Saturday, February 20, 2010

Why do governments buy companies when they could just steal them?

. Saturday, February 20, 2010

The WSJ reports Venezuela is negotiating to purchase a majority stake in French company Casino Guichard-Perrachon SA's local subsidiary, Cativen. Casino offered to sell a few weeks after Venezuela seized Casino's local grocery chain. So, the obvious (but ignored by the WSJ) question is why would Venezuela pay for a company it can seize?

Of course, international institutions could pay a role. Several multinationals are currently pursuing international arbitration to dispute what they deem unfair payouts, and Venezuela needs new FDI. Negotiating a buyout may be a way for Venezuela to reestablish a pro-investment reputation (though, given Chavez's domestic agenda, investors probably need a bit more than news of a fair buyout to make them more willing to invest in the country). But, if Venezuela is trying to reestablish its reputation, it probably wouldn't have seized Casino's grocery chain in the first place.

Perhaps there's a domestic interest group story at work here. I wouldn't be surprised if influential constituents of Chavez's have some sort of stake in a negotiated buyout.

The recent Venezuelan example highlights a failure of IPE scholarship in explaining political determinants of FDI and investment expropriation. Most of this literature (my MA thesis-in-progress included) focuses on institutional solutions to incomplete contracting problems associated with foreign investing. But, this framework for analysis often forgets that domestic constituents often have real interests in protecting the investments of certain foreign firms. The Casino-Venezuela case is particularly interesting because Venezuela has consistently refused to be constrained by international investment treaties in recent years. Yet, at least some firms can get some sort of compensation for expropriation even in an environment devoid of institutional constraints.

Institutions often matter, but there's another layer to the story.


Kindred Winecoff said...

Good post.

It is curious, so in that spirit here's an off-the-wall thought: Venezuela seized the smaller grocery chain in order to force the sale of Cativen at an acceptable price. In other words, I wonder if this is more of an "eminent domain" situation where Casino gets a "fair" price but really had no choice but to sell.

I don't know enough about the local circumstances to have any idea if that makes sense, but it's just a thought I had.

Sarah Bauerle Danzman said...

maybe, but again, if you can actually seize a company, then why not just do that? Local governments (at least in the US) worry about backlash after eminent domain seizures because these types of moves are often unpopular. Chavez's popularity is based off of nationalism rhetoric. Either way, we're getting back to interest group politics rather than institutions.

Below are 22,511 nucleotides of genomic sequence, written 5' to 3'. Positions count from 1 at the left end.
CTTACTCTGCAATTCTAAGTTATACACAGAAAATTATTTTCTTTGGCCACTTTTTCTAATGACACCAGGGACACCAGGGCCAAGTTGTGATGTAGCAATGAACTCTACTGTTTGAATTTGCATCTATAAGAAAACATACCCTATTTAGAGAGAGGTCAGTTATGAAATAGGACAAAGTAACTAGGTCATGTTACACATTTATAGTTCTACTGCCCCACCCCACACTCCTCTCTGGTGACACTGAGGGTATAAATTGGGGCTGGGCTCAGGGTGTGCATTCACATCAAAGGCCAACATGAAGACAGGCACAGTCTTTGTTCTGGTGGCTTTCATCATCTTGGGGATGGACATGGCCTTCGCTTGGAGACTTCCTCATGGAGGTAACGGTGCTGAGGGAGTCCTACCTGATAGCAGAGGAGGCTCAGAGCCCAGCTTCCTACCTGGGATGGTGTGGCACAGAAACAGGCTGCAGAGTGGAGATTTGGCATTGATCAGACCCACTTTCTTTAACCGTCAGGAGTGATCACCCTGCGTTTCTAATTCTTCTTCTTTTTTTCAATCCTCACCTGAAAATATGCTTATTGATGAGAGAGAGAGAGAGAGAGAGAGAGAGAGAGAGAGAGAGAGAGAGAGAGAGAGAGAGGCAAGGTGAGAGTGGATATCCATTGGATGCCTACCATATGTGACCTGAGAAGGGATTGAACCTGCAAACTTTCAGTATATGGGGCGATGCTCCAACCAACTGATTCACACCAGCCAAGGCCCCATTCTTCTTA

Thomas Oatley said...

I wonder what the value of Venezuela's overseas fixed assets might be. I doubt it is zero. Thus,might be a simple case of bilateral hostages.

Kindred Winecoff said...

i'm still stuck on this. been thinking about it for days and can't explain it.

how about this: think of chavez as a mafia don who wants a piece of property that is currently occupied. he presents a below-market offer, but it's rejected. he could firebomb the place, but that would damage the value of the property. or he could throw a brick through the window (seize the grocery chain, in this metaphor), then walk in and say that he can't guarantee their protection but he would be willing to take the business off their hands at a "fair" price.

maybe what i'm saying is... is there any evidence that this business was up for auction, or did chavez just muscle in as a sole "bidder"? maybe there's some quid pro quo going on, as Thomas said.

it bothers me b/c i don't have a great model for interpreting this.

Sarah Bauerle Danzman said...

Yeah, it's hard to interpret in part because there's not good information about the process. The news reports that the French company approached the Venezuelan government, but their source was Uncle Hugo, so who knows the real story.

Perhaps the Venezuelan government is pursuing a mixed strategy - they want investment and they also want to steal that investment. But, if they always expropriate foreign firms, no investor will enter the market. So, Venezuela mixes to induce some level of investment. Of course, investors would really prefer to retain ownership over their property rather than being forced to sell.

I guess the reason why this case is interesting is because current PoliSci theory can't really explain much of this interaction.

Why do governments buy companies when they could just steal them?




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